The Bates Student

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The Bates Student
Bates Student 1877.jpg
Bates Student cover from the 1870s
TypeWeekly student newspaper
Owner(s)Bates College
Editor-in-chiefJulia Mongeau
HeadquartersLewiston, Maine

The Bates Student, established in 1873, is the newspaper of Bates College in Lewiston, Maine, run entirely by students.[1] It is one of the oldest continuously-published college weeklies in the United States and claims to be the oldest co-ed college weekly in the nation.


Approximately 1,900 copies of The Student are printed every week and distributed to hundreds of alumni, parents, and other friends of the College. The paper is published each Tuesday while classes are in session and is distributed to New Commons (~1,000 copies), the Chase Hall Post Office (~400), the newsroom in Chase Hall (~100), the Lane Hall mail room (~300, to be sent to trustees, alumni, subscribers and students studying abroad), Ladd Library (~25), and Pettengill Hall (~75). The Student has been intermittently online since the late 1990s. Once a year, usually at the end of the year, The Student runs a spoof edition commonly known as the "Bates Spudent."


The Bates Student was founded as a combination of the college's newspaper and literary magazine and as a successor to earlier publications such as the Seminary Advocate (1855–1863) and College Courant (ca. 1864-1872).[2] The Bates Student was founded in 1873 in the years following the Civil War. It describes itself as "the nation's oldest continuously co-ed college weekly," although this assertion has been contested.[3] Since many college newspapers were founded around the same time, there have been competing claims for which one was the oldest or the first in the United States. For example, The Bowdoin Orient, founded two years earlier in 1871, claims to be the "oldest continuously-published college weekly", but Bowdoin was an all-male school; the Yale Daily News claims to be the "oldest college daily"; the Harvard Crimson, also founded in 1873, claims to "the nation's oldest continuously published daily college newspaper"; The Dartmouth began in 1843 as a monthly and tries to claim institutional continuity with a local eighteenth-century paper called the Dartmouth Gazette. Accordingly, The Bates Student has claimed that it is the oldest continuously-published weekly newspaper from a co-educational college. In the late 19th century, the paper was published on a bi-weekly basis, and in the early 20th century, it was published on a weekly basis.[4] It has been published continuously and without interruption during each academic year since 1873.[4]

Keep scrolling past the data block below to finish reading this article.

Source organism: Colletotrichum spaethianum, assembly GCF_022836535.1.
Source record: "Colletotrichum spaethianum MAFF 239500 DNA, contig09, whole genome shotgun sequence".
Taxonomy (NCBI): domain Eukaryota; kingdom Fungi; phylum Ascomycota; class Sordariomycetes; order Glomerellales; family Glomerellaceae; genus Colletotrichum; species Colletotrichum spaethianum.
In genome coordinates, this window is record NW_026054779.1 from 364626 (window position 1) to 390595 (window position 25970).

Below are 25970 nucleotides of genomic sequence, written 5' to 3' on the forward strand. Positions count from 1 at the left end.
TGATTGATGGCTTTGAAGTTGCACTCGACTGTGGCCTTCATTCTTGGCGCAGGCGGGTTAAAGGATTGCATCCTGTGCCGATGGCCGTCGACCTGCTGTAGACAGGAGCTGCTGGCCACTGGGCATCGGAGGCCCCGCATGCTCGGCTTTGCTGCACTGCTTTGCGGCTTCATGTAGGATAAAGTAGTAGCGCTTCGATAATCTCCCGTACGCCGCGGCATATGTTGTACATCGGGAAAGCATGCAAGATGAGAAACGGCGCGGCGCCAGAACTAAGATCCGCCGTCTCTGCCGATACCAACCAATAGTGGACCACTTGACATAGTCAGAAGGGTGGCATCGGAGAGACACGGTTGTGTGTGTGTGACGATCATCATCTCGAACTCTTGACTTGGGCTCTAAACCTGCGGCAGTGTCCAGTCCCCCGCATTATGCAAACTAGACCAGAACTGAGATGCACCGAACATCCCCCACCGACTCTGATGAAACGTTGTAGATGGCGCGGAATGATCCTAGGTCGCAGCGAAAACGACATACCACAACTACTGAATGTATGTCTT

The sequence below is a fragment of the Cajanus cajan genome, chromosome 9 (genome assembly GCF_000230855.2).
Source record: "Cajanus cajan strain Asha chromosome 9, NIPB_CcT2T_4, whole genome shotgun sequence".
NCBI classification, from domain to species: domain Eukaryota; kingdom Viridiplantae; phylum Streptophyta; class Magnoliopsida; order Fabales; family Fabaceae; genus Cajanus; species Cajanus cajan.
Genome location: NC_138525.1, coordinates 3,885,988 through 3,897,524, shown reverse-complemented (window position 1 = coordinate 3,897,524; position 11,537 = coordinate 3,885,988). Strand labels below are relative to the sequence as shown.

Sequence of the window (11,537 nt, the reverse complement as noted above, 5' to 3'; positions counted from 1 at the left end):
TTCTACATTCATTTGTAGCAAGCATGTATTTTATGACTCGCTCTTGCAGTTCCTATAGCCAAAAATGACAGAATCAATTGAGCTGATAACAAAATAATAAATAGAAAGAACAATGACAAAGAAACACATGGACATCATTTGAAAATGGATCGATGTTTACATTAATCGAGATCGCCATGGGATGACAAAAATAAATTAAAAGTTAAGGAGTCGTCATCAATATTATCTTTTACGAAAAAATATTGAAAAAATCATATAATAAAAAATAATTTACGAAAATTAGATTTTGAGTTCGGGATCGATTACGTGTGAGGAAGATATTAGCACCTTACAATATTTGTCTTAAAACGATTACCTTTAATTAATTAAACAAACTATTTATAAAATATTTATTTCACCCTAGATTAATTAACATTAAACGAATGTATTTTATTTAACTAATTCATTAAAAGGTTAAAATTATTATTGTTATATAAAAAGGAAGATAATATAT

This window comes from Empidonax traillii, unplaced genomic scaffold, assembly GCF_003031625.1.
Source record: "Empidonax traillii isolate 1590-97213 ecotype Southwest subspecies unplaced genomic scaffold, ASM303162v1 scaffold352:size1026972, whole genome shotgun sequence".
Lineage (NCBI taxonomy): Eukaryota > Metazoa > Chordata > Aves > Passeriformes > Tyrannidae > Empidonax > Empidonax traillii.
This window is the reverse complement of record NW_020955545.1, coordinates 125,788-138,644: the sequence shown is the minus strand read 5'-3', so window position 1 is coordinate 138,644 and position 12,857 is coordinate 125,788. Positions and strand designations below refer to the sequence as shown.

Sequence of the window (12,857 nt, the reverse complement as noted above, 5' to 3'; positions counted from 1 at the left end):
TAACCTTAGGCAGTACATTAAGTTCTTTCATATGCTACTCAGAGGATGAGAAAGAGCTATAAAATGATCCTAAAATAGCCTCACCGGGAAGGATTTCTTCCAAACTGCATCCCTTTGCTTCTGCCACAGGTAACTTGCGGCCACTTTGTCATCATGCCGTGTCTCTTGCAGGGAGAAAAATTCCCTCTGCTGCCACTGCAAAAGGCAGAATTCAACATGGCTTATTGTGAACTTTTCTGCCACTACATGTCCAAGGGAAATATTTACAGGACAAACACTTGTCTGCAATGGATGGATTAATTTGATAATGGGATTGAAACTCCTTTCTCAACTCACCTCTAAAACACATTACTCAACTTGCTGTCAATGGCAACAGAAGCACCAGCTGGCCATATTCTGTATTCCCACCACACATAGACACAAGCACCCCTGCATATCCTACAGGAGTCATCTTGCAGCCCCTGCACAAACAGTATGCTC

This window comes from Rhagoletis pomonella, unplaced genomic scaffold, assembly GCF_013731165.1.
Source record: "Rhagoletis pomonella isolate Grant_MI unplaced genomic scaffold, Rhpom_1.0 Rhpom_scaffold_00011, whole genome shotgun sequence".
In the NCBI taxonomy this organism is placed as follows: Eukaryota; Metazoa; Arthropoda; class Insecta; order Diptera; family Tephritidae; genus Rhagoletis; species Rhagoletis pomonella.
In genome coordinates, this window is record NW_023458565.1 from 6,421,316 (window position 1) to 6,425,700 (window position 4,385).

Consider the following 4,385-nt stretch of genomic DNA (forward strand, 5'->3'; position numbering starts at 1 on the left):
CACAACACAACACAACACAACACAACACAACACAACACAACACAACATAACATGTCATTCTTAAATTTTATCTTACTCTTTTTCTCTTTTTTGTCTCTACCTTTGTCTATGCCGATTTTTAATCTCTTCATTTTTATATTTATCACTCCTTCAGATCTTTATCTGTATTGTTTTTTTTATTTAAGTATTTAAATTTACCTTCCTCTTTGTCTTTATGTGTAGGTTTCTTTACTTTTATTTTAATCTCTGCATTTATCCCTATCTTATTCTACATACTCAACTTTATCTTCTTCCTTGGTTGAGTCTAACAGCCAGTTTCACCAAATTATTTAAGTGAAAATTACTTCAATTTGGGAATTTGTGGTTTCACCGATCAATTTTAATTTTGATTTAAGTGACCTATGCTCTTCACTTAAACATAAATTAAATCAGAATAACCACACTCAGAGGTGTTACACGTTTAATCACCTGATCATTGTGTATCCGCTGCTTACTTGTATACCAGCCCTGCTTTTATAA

Among its earliest editors and writers in the 1870s were African Americans and women.[5] The paper's was originally formatted in a smaller literary magazine layout and included literary works such as poems and fiction alongside news reports. In 1879, the literary society formed a separate publication called The Garnet, and thereafter The Student focused primarily on news.[4] In the early twentieth century, the paper abandoned the smaller literary magazine format and adopted a larger broadsheet layout.[4]

Archives are kept at the offices of The Bates Student (with issues dating back to 1873) as well as the college's library, with its Edmund S. Muskie Archives and Special Collection Library, which has a nearly complete archive of past issues in print form. The library also has issues of the Seminary Advocate and College Courant dating back to the 1850s and 1860s.[6]

Generally the newspaper has been the primary newspaper for the college, although it had some competition when The John Galt Press was being published at Bates. In addition, the Maine College Republicans and Democrats also distributed their own college newspapers for a few brief years in the past but these have not been published in many years.[6]

Notable student writers and editors[edit]


  • Anthony, Alfred Williams, Bates College and Its Background, (Philadelphia: Judson Press, 1936).
  1. ^ Note: there is occasional assistance from the college administration regarding management and budgetary issues.
  2. ^ Bates College[permanent dead link]
  3. ^ Ibid. & "About the Bates Student," Bates Student website
  4. ^ a b c d Anthony, Alfred Williams, Bates College and Its Background, (Philadelphia: Judson Press, 1936).
  5. ^ (Bates College Thesis 2005)Timothy Larson, "Faith By Their Works," Thesis website [1]
  6. ^ a b Bates College

External links[edit]